China Influences Seattle Real Estate

Puget Sound Business Journal: Opinion: ​Why the Puget Sound region is attractive to Chinese home buyers
According to NAR, 39 percent of home sales to Chinese in 2014 and early 2015 were for primary residences, while another 7 percent were bought for children while they attend university in the U.S. According to Juwai.com, 80 percent of China’s affluent people have definite plans to send their children abroad to study.

The University of Washington is internationally ranked as No. 33 out of 100 by www.TimesHigherEducation.co.uk, one of many websites that cater to international students. The quality of school districts, especially on the Eastside, including Bellevue, Redmond, Kirkland and Issaquah, is another huge draw for Chinese buyers wanting to give their younger children the best education money can buy.

PSBJ: Seattle wealth managers say sputtering Chinese economy could boost Puget Sound investment
Why is China’s struggling economy good news for the Puget Sound region?

Miller: Right now, Seattle is benefiting because obviously China buys some of our products, like our apples, and if you look at asset flows, Seattle is a lot better than a lot of places in regards to China because of our (strong trade ties). And, if you look at all the Chinese buying condos and homes in Seattle right now, it’s a benefit. Chinese buyers are looking for a safe place to invest, and the benefit is it bumps up home prices. People will complain if you get outbid by a Chinese cash buyer, but the net effect is cash coming into the economy.

PSBJ: $2 billion and counting: Chinese shake up Puget Sound region's real estate market in a big way
In Washington state in 2013, people from China bought nearly $2 billion in residential real estate.

"As long as China is allowing Chinese people to invest outside of their country, I don't think it's going to stop," said Brian Hatcher, an executive vice president of commercial real estate services company Kidder Mathews.

Tere Foster, a residential broker with Windermere in Bellevue agrees.

Chinese see real estate as a strong investment, and Seattle is quickly becoming the preferred location on the West Coast among Asian buyers, said Foster. Chinese buyers are drawn to the Puget Sound area by the quality of schools and the relatively clean air and water. That theme has been repeated over and over in Seattle this year.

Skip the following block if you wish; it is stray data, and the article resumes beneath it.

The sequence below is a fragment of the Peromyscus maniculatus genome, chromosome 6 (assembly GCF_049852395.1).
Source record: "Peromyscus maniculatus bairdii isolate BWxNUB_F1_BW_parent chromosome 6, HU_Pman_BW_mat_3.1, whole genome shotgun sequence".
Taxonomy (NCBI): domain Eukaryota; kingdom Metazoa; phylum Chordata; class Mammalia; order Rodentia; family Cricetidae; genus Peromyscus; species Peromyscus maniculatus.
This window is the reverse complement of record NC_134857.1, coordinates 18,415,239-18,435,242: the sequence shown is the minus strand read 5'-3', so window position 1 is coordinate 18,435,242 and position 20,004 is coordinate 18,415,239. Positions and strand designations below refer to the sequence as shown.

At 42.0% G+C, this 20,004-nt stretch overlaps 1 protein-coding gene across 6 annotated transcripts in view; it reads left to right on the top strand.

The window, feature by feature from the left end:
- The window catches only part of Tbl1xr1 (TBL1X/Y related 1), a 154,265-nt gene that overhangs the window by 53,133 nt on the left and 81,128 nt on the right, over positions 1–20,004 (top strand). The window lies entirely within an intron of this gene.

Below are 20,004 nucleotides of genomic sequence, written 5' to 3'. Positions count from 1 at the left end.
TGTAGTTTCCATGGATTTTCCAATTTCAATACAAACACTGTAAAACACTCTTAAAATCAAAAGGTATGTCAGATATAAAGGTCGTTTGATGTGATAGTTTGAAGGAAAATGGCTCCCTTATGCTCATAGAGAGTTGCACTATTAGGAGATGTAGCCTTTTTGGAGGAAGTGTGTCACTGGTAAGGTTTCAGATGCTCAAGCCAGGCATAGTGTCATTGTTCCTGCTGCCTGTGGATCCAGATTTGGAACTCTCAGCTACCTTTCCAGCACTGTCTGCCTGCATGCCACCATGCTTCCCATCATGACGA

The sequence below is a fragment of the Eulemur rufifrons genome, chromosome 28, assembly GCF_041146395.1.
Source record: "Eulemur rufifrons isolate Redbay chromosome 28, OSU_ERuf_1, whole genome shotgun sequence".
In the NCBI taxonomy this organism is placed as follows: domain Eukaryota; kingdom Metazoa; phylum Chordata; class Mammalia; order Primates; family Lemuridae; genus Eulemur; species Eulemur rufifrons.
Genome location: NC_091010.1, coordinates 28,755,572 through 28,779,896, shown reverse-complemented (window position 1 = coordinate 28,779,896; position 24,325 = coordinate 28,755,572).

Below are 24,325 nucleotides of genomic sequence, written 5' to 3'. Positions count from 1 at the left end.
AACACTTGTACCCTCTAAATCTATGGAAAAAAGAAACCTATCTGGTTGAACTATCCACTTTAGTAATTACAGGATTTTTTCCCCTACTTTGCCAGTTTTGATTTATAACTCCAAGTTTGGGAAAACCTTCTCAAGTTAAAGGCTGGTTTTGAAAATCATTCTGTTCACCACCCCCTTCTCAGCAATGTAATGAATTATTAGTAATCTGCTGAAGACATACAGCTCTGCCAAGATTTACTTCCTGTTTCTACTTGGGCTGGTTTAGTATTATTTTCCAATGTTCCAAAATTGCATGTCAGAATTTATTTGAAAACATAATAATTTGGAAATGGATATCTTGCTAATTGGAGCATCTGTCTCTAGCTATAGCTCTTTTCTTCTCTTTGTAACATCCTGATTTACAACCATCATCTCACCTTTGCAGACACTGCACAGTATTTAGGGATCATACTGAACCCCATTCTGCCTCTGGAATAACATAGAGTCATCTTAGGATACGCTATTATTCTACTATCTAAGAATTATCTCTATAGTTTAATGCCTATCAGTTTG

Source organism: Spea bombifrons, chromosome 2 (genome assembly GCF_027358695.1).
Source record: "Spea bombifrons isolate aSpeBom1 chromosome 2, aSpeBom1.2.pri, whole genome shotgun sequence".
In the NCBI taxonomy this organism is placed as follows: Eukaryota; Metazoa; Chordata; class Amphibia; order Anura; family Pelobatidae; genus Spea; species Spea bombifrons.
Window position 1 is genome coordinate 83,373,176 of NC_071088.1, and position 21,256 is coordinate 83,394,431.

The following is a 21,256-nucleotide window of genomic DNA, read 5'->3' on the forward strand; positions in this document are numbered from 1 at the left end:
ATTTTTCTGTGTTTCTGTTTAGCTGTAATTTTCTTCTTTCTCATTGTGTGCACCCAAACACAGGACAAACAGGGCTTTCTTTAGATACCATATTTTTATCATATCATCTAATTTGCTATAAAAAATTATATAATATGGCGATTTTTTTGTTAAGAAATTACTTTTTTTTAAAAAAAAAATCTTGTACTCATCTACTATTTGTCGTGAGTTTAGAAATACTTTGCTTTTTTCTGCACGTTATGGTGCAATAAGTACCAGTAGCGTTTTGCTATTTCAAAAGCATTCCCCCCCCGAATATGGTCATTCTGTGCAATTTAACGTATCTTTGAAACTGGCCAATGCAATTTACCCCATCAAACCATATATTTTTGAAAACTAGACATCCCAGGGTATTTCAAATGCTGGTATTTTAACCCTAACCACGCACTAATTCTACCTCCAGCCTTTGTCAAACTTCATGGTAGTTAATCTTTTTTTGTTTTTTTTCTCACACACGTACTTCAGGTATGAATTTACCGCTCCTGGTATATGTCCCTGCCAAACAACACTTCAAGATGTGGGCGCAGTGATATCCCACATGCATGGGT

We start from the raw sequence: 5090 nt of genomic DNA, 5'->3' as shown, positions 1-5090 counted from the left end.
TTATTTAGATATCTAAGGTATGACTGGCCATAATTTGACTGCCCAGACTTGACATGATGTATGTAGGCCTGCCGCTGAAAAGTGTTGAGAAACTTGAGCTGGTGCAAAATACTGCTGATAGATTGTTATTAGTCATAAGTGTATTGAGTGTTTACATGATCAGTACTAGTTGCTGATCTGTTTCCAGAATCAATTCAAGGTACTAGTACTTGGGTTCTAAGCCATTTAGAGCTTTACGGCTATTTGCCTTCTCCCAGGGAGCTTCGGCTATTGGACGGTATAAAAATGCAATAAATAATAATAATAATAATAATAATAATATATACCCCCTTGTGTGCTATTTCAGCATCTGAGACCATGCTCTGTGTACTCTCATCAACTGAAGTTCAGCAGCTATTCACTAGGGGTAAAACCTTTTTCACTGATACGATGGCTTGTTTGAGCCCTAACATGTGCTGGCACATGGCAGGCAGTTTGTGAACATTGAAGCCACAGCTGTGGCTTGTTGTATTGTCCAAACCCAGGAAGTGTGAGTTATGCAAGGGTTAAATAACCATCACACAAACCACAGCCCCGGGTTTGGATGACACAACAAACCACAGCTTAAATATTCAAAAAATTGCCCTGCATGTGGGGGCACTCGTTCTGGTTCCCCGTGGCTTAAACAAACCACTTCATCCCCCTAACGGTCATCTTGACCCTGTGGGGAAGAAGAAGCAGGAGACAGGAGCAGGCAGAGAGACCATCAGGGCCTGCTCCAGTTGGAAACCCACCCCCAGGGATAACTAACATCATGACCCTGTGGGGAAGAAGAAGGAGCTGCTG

Interest among Chinese buyers in commercial real estate is also increasing. Earlier this year a Chinse group paid $30 million for the First Congregational Church's property in downtown Bellevue, where early plans call for a pair of 43-story residential towers. A different group bought a nearby high-rise development site for $31 million in 2013.

Kidder Mathews was involved in both of those sales, and Hatcher said the buyers paid all cash and closed in about 60 days. That's lightning quick for transactions of this size. Sometimes domestic buyers can take 18 months or longer to close because they want to know precisely what they can build and how much it'll cost to develop.
That story was from the end of 2014. Most recently: China's woes inject uncertainty into Seattle's real estate market
Seattle economist Matthew Gardner of Windermere Real Estate on Monday said that potentially the greatest impact will be that institutional investors from China will back away from buying assets, such as the 76-story Columbia Center, which sold this month for $711 million to a group of investors from Hong Kong. It depends on how much the devaluation of yuan impacts investors' purchasing power, and how those investors perceive the impact on their projected return on investment.

Real estate developer Kevin Daniels, who's using money from China to develop the Mark, a 43-story office/hotel tower under construction in downtown Seattle, anticipates an initial slowdown and then expects the flight of capital from China to the U.S. to accelerate.

He added that the China situation has had no impact on his development, as funds from overseas investors already have been invested in the U.S. He said Chinese investors "just made a great return already with the devaluation of the yuan."

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